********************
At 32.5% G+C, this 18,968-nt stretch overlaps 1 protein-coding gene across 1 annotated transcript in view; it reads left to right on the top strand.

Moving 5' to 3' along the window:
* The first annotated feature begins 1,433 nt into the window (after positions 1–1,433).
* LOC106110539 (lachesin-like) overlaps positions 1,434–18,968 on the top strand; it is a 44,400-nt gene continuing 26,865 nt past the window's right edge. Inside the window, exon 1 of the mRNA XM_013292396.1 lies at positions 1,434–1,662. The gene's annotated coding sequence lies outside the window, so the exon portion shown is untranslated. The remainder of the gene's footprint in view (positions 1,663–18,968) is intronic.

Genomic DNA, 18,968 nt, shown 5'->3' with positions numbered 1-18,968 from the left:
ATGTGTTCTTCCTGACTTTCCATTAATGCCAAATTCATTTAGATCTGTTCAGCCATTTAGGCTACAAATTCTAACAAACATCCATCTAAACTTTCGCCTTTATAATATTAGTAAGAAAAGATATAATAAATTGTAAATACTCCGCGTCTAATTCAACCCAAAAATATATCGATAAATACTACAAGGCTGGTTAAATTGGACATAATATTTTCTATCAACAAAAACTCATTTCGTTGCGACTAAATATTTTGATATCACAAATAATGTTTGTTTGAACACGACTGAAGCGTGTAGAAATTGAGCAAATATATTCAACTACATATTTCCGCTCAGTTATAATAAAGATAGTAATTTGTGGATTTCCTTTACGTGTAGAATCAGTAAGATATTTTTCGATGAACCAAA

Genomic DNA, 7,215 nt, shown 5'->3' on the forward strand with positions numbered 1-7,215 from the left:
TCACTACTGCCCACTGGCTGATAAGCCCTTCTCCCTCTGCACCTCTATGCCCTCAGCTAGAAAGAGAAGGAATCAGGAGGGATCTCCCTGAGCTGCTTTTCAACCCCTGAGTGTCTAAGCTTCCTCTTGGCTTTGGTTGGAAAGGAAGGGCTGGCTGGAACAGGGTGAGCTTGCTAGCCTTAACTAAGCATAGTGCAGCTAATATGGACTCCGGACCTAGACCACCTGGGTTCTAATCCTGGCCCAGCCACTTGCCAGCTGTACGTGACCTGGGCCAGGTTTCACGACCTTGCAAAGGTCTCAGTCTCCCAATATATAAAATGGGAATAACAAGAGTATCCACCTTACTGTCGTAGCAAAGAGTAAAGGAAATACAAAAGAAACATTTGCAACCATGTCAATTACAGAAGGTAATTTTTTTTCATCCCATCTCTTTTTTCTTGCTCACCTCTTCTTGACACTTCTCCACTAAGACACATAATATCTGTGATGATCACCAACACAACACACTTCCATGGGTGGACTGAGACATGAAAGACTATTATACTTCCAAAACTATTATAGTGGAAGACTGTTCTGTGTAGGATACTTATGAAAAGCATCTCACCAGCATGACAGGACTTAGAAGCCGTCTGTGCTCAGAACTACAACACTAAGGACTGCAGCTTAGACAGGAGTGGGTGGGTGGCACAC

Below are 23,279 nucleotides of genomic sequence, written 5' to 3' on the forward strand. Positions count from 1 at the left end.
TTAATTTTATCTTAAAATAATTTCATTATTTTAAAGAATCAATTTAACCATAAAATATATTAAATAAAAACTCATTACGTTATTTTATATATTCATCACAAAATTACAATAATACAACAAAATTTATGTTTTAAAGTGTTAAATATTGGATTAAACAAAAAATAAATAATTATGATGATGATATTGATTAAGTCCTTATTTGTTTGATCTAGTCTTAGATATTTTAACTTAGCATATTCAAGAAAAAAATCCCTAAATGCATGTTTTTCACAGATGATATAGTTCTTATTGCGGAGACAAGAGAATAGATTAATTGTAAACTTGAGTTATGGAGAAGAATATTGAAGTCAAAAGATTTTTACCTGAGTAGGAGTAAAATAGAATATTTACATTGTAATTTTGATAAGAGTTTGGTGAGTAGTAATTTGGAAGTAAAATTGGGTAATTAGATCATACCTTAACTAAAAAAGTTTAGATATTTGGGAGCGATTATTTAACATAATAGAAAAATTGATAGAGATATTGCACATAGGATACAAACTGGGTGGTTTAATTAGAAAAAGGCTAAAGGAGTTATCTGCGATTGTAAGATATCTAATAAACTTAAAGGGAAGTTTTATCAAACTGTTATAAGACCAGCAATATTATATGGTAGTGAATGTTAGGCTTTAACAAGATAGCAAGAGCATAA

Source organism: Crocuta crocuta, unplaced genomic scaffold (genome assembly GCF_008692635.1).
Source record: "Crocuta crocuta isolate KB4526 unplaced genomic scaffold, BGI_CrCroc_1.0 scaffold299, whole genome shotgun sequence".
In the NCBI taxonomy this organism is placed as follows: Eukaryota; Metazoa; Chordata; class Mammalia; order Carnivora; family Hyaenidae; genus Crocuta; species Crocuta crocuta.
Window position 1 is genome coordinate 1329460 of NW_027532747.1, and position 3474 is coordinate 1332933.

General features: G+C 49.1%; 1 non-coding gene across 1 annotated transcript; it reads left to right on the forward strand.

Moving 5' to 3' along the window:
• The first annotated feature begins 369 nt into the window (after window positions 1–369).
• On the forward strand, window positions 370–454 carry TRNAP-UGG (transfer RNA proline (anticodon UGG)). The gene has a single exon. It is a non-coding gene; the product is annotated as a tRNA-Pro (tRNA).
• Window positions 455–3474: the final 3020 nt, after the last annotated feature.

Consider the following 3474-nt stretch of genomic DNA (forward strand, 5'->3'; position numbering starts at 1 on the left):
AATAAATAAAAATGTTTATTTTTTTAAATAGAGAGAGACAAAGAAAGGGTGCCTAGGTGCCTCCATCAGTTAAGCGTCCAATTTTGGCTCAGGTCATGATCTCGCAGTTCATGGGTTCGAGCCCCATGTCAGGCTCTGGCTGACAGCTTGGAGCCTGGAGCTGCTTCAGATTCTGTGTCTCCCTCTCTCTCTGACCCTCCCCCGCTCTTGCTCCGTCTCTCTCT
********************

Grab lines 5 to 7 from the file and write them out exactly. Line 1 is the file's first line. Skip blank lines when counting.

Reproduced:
Genomic DNA, 18,968 nt, shown 5'->3' with positions numbered 1-18,968 from the left:
ATGTGTTCTTCCTGACTTTCCATTAATGCCAAATTCATTTAGATCTGTTCAGCCATTTAGGCTACAAATTCTAACAAACATCCATCTAAACTTTCGCCTTTATAATATTAGTAAGAAAAGATATAATAAATTGTAAATACTCCGCGTCTAATTCAACCCAAAAATATATCGATAAATACTACAAGGCTGGTTAAATTGGACATAATATTTTCTATCAACAAAAACTCATTTCGTTGCGACTAAATATTTTGATATCACAAATAATGTTTGTTTGAACACGACTGAAGCGTGTAGAAATTGAGCAAATATATTCAACTACATATTTCCGCTCAGTTATAATAAAGATAGTAATTTGTGGATTTCCTTTACGTGTAGAATCAGTAAGATATTTTTCGATGAACCAAA

Genomic DNA, 7,215 nt, shown 5'->3' on the forward strand with positions numbered 1-7,215 from the left: